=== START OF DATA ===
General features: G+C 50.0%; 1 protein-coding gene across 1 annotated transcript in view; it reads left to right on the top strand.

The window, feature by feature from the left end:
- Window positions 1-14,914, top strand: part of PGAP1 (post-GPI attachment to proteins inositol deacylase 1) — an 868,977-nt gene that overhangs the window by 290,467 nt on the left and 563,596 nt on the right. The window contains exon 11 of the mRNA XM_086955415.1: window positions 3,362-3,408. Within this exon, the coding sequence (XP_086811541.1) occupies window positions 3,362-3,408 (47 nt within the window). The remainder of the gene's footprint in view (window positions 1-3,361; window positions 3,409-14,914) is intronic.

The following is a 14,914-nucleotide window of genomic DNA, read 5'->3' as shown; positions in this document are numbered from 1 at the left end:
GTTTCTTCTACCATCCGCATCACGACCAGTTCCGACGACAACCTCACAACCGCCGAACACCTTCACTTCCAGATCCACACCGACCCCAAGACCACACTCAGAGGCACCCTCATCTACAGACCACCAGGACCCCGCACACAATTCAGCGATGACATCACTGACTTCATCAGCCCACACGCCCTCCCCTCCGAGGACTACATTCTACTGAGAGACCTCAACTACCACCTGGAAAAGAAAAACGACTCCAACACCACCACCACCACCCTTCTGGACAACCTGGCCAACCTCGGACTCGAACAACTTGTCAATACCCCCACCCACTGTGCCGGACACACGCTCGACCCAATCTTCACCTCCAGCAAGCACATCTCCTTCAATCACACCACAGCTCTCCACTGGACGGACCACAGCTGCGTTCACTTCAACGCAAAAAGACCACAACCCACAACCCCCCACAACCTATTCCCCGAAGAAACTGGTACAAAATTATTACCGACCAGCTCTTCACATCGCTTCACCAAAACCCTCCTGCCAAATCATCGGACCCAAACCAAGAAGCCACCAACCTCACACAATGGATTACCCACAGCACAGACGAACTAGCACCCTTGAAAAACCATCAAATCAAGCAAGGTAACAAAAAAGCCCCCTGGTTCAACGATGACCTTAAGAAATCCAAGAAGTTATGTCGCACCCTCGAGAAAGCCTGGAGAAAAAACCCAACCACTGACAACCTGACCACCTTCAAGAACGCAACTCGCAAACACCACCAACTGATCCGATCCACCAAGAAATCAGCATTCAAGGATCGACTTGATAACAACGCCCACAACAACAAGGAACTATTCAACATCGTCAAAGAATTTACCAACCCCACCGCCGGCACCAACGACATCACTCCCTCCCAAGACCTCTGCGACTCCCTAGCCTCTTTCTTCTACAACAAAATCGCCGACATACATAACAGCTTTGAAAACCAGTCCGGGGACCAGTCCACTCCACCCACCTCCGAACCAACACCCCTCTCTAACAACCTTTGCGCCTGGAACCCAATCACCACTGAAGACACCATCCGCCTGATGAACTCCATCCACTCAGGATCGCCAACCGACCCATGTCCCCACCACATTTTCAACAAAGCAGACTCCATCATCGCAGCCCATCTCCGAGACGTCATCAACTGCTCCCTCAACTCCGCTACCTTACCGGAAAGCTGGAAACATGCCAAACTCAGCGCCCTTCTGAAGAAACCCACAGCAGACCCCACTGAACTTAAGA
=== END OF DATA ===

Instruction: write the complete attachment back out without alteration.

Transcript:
General features: G+C 50.0%; 1 protein-coding gene across 1 annotated transcript in view; it reads left to right on the top strand.

The window, feature by feature from the left end:
- Window positions 1-14,914, top strand: part of PGAP1 (post-GPI attachment to proteins inositol deacylase 1) — an 868,977-nt gene that overhangs the window by 290,467 nt on the left and 563,596 nt on the right. The window contains exon 11 of the mRNA XM_086955415.1: window positions 3,362-3,408. Within this exon, the coding sequence (XP_086811541.1) occupies window positions 3,362-3,408 (47 nt within the window). The remainder of the gene's footprint in view (window positions 1-3,361; window positions 3,409-14,914) is intronic.

The following is a 14,914-nucleotide window of genomic DNA, read 5'->3' as shown; positions in this document are numbered from 1 at the left end:
GTTTCTTCTACCATCCGCATCACGACCAGTTCCGACGACAACCTCACAACCGCCGAACACCTTCACTTCCAGATCCACACCGACCCCAAGACCACACTCAGAGGCACCCTCATCTACAGACCACCAGGACCCCGCACACAATTCAGCGATGACATCACTGACTTCATCAGCCCACACGCCCTCCCCTCCGAGGACTACATTCTACTGAGAGACCTCAACTACCACCTGGAAAAGAAAAACGACTCCAACACCACCACCACCACCCTTCTGGACAACCTGGCCAACCTCGGACTCGAACAACTTGTCAATACCCCCACCCACTGTGCCGGACACACGCTCGACCCAATCTTCACCTCCAGCAAGCACATCTCCTTCAATCACACCACAGCTCTCCACTGGACGGACCACAGCTGCGTTCACTTCAACGCAAAAAGACCACAACCCACAACCCCCCACAACCTATTCCCCGAAGAAACTGGTACAAAATTATTACCGACCAGCTCTTCACATCGCTTCACCAAAACCCTCCTGCCAAATCATCGGACCCAAACCAAGAAGCCACCAACCTCACACAATGGATTACCCACAGCACAGACGAACTAGCACCCTTGAAAAACCATCAAATCAAGCAAGGTAACAAAAAAGCCCCCTGGTTCAACGATGACCTTAAGAAATCCAAGAAGTTATGTCGCACCCTCGAGAAAGCCTGGAGAAAAAACCCAACCACTGACAACCTGACCACCTTCAAGAACGCAACTCGCAAACACCACCAACTGATCCGATCCACCAAGAAATCAGCATTCAAGGATCGACTTGATAACAACGCCCACAACAACAAGGAACTATTCAACATCGTCAAAGAATTTACCAACCCCACCGCCGGCACCAACGACATCACTCCCTCCCAAGACCTCTGCGACTCCCTAGCCTCTTTCTTCTACAACAAAATCGCCGACATACATAACAGCTTTGAAAACCAGTCCGGGGACCAGTCCACTCCACCCACCTCCGAACCAACACCCCTCTCTAACAACCTTTGCGCCTGGAACCCAATCACCACTGAAGACACCATCCGCCTGATGAACTCCATCCACTCAGGATCGCCAACCGACCCATGTCCCCACCACATTTTCAACAAAGCAGACTCCATCATCGCAGCCCATCTCCGAGACGTCATCAACTGCTCCCTCAACTCCGCTACCTTACCGGAAAGCTGGAAACATGCCAAACTCAGCGCCCTTCTGAAGAAACCCACAGCAGACCCCACTGAACTTAAGA